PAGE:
As when he sends his earliest quivering beams
where his Creator shed his blood, while Ebro
'neath lofty Libra falls, and Ganges' waves
are being scalded by the heat of noon,
so stood the sun; daylight was, hence, departing,
when God's glad Messenger appeared to us.
Outside the flames upon the bank he stood,
and, in a voice far clearer than is ours
was singing: "Blessèd are the pure in heart!"
"No further may ye go, ye holy souls,
until the fire have burned you; enter it,
and be not deaf unto the song beyond!"
he told us next, when we were near to him;
hence I, on hearing him, became like one
who in the grave is laid. Clasping my hands
together, over them I bowed, and watched
the fire, while vivid images I formed
of human bodies I had once seen burned.
Toward me my kindly Escorts turned around;
and Virgil said to me: "There may, my son,
be pain here, but not death. Recall to mind,
recall to mind! . . . if even on Geryon's back
I safely led thee, what shall I do now,
that nearer God I am? Assuredly believe
that, if within the center of this flame
thou shouldst for ev'n a thousand years remain,
it could not make thee lose a single hair;
and if, perchance, thou think that I deceive thee,
draw near to it, and make thyself believe
with thine own hands upon thy garment's hem.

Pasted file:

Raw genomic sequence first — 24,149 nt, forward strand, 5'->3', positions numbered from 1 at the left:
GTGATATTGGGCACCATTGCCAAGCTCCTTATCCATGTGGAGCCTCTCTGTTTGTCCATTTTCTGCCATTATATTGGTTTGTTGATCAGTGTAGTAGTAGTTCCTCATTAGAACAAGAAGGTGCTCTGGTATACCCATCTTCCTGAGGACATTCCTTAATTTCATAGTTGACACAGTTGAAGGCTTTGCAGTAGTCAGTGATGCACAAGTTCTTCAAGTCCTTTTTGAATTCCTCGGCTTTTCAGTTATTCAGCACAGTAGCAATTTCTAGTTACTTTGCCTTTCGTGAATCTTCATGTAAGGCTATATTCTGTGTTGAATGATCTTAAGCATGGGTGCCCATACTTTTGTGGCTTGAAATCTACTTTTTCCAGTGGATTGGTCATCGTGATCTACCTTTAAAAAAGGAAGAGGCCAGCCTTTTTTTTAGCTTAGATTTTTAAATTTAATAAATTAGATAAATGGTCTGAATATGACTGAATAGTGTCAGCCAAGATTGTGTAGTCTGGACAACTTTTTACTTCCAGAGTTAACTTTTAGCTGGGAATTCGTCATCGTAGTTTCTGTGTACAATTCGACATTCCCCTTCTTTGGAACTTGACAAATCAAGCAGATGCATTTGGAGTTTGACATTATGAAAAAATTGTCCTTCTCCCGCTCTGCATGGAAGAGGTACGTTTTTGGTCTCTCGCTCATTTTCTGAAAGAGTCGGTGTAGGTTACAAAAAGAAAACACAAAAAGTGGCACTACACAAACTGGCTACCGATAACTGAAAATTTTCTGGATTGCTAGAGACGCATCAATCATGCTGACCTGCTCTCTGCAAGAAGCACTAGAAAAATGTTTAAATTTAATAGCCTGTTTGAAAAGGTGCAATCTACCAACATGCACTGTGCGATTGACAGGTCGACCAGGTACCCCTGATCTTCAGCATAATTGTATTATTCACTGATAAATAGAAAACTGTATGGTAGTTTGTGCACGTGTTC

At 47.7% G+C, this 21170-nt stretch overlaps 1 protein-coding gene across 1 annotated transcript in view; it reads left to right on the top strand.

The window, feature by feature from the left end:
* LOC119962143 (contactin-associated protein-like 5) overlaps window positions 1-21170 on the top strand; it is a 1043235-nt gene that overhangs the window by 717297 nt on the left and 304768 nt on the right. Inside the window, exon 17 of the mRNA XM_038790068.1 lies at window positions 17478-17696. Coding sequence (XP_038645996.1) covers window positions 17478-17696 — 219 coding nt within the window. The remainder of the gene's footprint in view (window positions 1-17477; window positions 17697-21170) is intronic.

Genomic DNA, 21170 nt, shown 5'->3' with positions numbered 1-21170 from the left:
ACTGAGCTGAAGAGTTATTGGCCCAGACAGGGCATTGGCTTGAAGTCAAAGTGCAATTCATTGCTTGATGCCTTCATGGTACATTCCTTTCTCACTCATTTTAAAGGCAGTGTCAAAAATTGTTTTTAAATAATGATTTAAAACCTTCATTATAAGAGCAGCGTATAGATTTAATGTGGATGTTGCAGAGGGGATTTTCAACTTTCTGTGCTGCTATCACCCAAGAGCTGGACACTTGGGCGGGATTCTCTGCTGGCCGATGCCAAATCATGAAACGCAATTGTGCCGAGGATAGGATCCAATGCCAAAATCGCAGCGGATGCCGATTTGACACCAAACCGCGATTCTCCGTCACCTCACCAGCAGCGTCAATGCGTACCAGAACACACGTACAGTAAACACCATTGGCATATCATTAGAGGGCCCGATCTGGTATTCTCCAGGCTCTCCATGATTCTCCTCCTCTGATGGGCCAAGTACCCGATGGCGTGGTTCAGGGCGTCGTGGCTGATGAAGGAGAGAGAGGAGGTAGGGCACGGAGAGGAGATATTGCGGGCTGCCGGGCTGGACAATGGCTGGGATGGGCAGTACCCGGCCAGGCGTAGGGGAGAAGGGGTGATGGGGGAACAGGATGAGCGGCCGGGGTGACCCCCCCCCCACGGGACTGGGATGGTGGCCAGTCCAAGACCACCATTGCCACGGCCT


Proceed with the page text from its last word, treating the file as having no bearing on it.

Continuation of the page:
Lay now aside, lay now aside all fear!
Turn round toward me, and come ahead, assured!"
And yet, though 'gainst my conscience, I moved not.
On seeing me still motionless and firm,
somewhat disturbed, he said: "Now see, my son;
this wall remains 'tween Beatrice and thee."
As Pyramus, when dying, at the name
of Thisbe, oped his eyes, and looked at her,
what time the mulberry became vermilion;
ev'n so, my stubbornness becoming weak,
I turned to my wiser Leader, when I heard
the name that ever wells up in my heart.
Thereat he shook his head, and said: "What 's this?
Do we on this side wish to stay?" then smiled,
as one does at a child an apple wins.
Then, entering the fire in front of me,
Statius he begged to come behind, who erst
had over a long road divided us.
When once inside, I would have thrown myself,
that I might cool me, into boiling glass,
so without measure was the burning there.
My tender Father, to encourage me,
talked, as we moved, of Beatrice alone,
and said: "I seem to see her eyes already."
A voice that sang upon the further side,
was guiding us; and we, on it alone
intent, came forth to where the ascent began.
"Ye blessèd of my Father, come!" was said
within a light there, such that I thereby
was overcome, and could not look at it.
"The sun is setting, and the evening comes;"
it added, "tarry not, but hasten on,
while yet the western sky has not grown dark."
Straight upward went the pathway through the rock
in such direction, that in front of me
I cut the low sun's rays; not many stairs
had we yet tried, when I and my wise Leaders
were, by my shadow's vanishing, aware
that back of us the sun had gone to rest.
And ere in all of its unmeasured range
the horizon had assumed one single tone,
and night had everywhere diffused itself,